Trip Planner said this would require the same familiar bus transfer on 200 South I had just done to get to Rowland Hall along 900 East. This particular bus went all the way out to Murray, and one stop was exactly two blocks from Grandma’s house on 5600 South. Mom and dad were actually encouraging; they loaded up the diaper bag and positioned the stroller by their front door for departure. I purchased $8 in toddler iPad games to help pass the time for the wiggly three-year-old and we set out, the little guy cheerfully walking next to the stroller on a sunny afternoon, around the corner to the bus stop.
When the 519 stopped for us, my grandson scampered right up the platform in the front while I turned the stroller around to pull the back wheels on first. I was relieved to see there were no stairs to negotiate. But the stroller tipped, threatening to dump the baby. “Load the front wheel first,” the driver offered, then hopped down from his seat and showed me how to fold up the front bench to position the stroller right in front of our front-facing seat.
The iPad was handy and I was free to guide the older grandchild with the new games as the baby slept the entire trip. Stepping out on 5600 South and 900 East I wanted to say it was one small step for a woman, but a giant leap for a new bus rider.
Lesson Five: Strollers
Load a stroller front wheels first and watch out that the parked stroller doesn’t bump the call button under the raised handicapped seat. Bonus: You don’t need iPad apps for a toddler to be amused on the bus. There’s lots of interesting things to look at during the ride.
Trip Number Six: Joy Ride
An hour early for my haircut appointment downtown, I decided to stay on the Red Line TRAX and just take a look at what it feels like to ride to the University of Utah Hospital. This ride had a Disneyland feel to it as we passed the football stadium, the big Olympic torch and events center. At the end of the line there was a long wait, maybe 15 minutes while what appeared to be white collar workers loaded onto the train at the University Hospital. This was definitely the most crowded I had yet experienced on public transit, although before the end of the day I would see even more crowded TRAX cars.
My ride back to Rose Park took me on the Green TRAX line that travels to the airport, letting me out at the Trip Planner-designated spot on 600 West and North Temple. The female driver suggested I not get off until further down the street, by the Fairpark. I declined her advice, citing my Trip Planner directions. Mistake.
I had landed across the street from the infamous Gateway Motel. A man, more ressembling a bundle of fabric stashed behind a concrete barrier, eyed me from 20 feet away. I waited 12 minutes for the next bus and didn’t pay attention to the route number when it finally pulled up. I wasted no time stepping up.
Before I could tap my HIVE pass the driver put his hand up. “This bus is just for students of West High,” he said.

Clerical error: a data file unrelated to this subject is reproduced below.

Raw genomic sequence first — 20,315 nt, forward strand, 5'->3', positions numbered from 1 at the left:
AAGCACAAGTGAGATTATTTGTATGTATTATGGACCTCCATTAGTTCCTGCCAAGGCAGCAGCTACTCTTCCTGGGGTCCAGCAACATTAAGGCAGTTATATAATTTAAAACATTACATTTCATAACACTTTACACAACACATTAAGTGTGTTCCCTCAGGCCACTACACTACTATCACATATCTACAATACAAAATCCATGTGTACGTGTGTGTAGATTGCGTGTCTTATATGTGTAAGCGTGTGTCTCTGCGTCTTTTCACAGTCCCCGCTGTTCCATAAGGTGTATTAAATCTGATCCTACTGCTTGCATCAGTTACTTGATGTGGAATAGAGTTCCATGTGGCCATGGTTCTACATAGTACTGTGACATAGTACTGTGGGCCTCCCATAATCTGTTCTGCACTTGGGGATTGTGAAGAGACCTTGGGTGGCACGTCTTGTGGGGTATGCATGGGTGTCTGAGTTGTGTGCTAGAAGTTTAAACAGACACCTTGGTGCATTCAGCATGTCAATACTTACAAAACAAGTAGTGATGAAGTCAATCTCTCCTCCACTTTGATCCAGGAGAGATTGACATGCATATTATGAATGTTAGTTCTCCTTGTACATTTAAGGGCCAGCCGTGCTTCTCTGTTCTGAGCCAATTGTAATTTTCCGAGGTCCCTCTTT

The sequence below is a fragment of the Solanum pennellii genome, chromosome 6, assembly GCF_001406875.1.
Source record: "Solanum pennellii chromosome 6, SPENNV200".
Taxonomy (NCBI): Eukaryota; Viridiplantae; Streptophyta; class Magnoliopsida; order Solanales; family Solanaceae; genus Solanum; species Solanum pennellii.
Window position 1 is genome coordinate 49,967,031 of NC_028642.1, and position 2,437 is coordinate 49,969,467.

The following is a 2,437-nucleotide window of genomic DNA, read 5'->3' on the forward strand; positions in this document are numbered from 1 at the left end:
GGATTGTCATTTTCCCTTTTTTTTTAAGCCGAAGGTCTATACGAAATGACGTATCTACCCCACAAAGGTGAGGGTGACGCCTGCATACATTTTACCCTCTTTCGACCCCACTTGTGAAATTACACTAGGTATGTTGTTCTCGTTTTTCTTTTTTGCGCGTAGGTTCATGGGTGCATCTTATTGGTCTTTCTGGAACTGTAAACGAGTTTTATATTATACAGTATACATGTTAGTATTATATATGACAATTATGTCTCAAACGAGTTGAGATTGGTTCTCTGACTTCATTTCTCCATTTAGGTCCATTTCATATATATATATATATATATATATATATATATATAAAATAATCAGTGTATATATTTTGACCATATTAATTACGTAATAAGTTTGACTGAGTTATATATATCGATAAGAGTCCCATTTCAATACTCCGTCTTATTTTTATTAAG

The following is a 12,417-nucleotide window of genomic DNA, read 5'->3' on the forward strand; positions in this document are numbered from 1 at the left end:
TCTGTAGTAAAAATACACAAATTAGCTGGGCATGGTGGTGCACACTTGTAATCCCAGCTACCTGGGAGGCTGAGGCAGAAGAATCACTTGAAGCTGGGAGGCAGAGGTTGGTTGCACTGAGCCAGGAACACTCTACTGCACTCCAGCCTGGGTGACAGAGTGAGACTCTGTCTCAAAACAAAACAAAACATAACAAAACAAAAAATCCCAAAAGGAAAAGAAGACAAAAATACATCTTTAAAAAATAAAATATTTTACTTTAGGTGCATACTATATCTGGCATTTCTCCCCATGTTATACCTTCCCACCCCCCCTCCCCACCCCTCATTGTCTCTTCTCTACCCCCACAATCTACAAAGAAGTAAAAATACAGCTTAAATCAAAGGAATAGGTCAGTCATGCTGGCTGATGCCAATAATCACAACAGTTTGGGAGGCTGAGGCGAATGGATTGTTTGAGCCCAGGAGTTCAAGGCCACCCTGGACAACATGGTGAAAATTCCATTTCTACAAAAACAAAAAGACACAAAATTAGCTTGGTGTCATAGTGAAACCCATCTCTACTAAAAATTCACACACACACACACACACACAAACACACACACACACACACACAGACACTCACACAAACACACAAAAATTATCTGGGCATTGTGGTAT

“But will you take me to Rose Park?” I pleaded.
The driver glanced back in his mirror. “It’s kind of crowded,” he countered.
“I’m good,” I said maybe a little too quickly. “Please?”
If a normal city bus can hold 100 people, there were 120 teenagers on this one. I clung to the handrail after the driver scooted me behind the white line. Down the road, disembarking students barged by, knocking me with their backpacks. I was nonetheless glad to be aboard.
Lesson Six: Trip Planner
Don’t count on Trip Planner; and listen if a driver has advice. Also, look at the maps of the bus routes.
When I drive I feel I am in control. I can change lanes, choose my route on a whim and leave when I wish. Enclosed in my own car, I am also insulated from homelessness and poverty —it’s as easy as driving past the guy with the cardboard sign. When I ride public transit, I rub shoulders with those realities. I get eye-to-eye with the privilege that leads me to think I am somehow separate from issues like terrible air, or not having enough to eat or a place to sleep.
I have a newfound confidence that makes me wants to keep trying. I still want to load my bike on the front of a bus. I also want to try out a scooter. If it doesn’t actually make me feel younger, at least I know I’m still able to accept a challenge. The next time that I-15 sign urges me to limit trips or take public transportation I know I’m up for it.
My new privilege is riding the excellent public transportation system available in Salt Lake City. It’s not difficult, the price is right, the trains are spotless and well-lit. If the cost is having to pay attention to routes, transfers, or schedules, the other side is getting to completely space out while someone else drives. Once in a while I might get to feed someone, too .
Pam Holman is a teacher, a Master Gardener and a Master Recycler. She and her husband live 446 steps away from their grandchildren in Rose Park.